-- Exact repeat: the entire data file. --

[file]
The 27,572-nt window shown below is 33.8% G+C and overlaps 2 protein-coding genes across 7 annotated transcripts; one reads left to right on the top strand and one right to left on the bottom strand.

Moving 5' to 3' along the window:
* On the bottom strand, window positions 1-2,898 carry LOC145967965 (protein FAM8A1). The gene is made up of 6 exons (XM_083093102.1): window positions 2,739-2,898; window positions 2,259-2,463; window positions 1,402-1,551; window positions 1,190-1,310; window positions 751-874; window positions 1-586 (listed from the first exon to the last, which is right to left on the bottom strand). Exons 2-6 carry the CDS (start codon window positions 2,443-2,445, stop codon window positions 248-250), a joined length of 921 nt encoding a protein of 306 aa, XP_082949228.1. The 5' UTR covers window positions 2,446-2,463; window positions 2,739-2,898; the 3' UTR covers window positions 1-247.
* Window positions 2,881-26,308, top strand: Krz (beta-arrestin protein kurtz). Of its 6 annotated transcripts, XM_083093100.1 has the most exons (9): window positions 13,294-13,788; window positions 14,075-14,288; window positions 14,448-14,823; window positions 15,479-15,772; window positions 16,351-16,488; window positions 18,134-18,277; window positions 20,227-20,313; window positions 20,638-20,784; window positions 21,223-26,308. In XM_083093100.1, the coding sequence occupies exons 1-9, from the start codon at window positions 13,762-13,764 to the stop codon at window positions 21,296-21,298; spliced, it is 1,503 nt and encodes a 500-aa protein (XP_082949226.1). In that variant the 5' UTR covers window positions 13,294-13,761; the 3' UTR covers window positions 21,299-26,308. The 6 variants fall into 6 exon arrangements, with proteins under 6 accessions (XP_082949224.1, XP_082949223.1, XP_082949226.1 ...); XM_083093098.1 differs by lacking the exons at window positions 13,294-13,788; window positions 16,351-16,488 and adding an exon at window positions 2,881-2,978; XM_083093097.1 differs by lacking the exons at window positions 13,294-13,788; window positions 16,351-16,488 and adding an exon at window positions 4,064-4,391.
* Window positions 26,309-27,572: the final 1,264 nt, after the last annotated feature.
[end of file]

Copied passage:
The 27,572-nt window shown below is 33.8% G+C and overlaps 2 protein-coding genes across 7 annotated transcripts; one reads left to right on the top strand and one right to left on the bottom strand.

Moving 5' to 3' along the window:
* On the bottom strand, window positions 1-2,898 carry LOC145967965 (protein FAM8A1). The gene is made up of 6 exons (XM_083093102.1): window positions 2,739-2,898; window positions 2,259-2,463; window positions 1,402-1,551; window positions 1,190-1,310; window positions 751-874; window positions 1-586 (listed from the first exon to the last, which is right to left on the bottom strand). Exons 2-6 carry the CDS (start codon window positions 2,443-2,445, stop codon window positions 248-250), a joined length of 921 nt encoding a protein of 306 aa, XP_082949228.1. The 5' UTR covers window positions 2,446-2,463; window positions 2,739-2,898; the 3' UTR covers window positions 1-247.
* Window positions 2,881-26,308, top strand: Krz (beta-arrestin protein kurtz). Of its 6 annotated transcripts, XM_083093100.1 has the most exons (9): window positions 13,294-13,788; window positions 14,075-14,288; window positions 14,448-14,823; window positions 15,479-15,772; window positions 16,351-16,488; window positions 18,134-18,277; window positions 20,227-20,313; window positions 20,638-20,784; window positions 21,223-26,308. In XM_083093100.1, the coding sequence occupies exons 1-9, from the start codon at window positions 13,762-13,764 to the stop codon at window positions 21,296-21,298; spliced, it is 1,503 nt and encodes a 500-aa protein (XP_082949226.1). In that variant the 5' UTR covers window positions 13,294-13,761; the 3' UTR covers window positions 21,299-26,308. The 6 variants fall into 6 exon arrangements, with proteins under 6 accessions (XP_082949224.1, XP_082949223.1, XP_082949226.1 ...); XM_083093098.1 differs by lacking the exons at window positions 13,294-13,788; window positions 16,351-16,488 and adding an exon at window positions 2,881-2,978; XM_083093097.1 differs by lacking the exons at window positions 13,294-13,788; window positions 16,351-16,488 and adding an exon at window positions 4,064-4,391.
* Window positions 26,309-27,572: the final 1,264 nt, after the last annotated feature.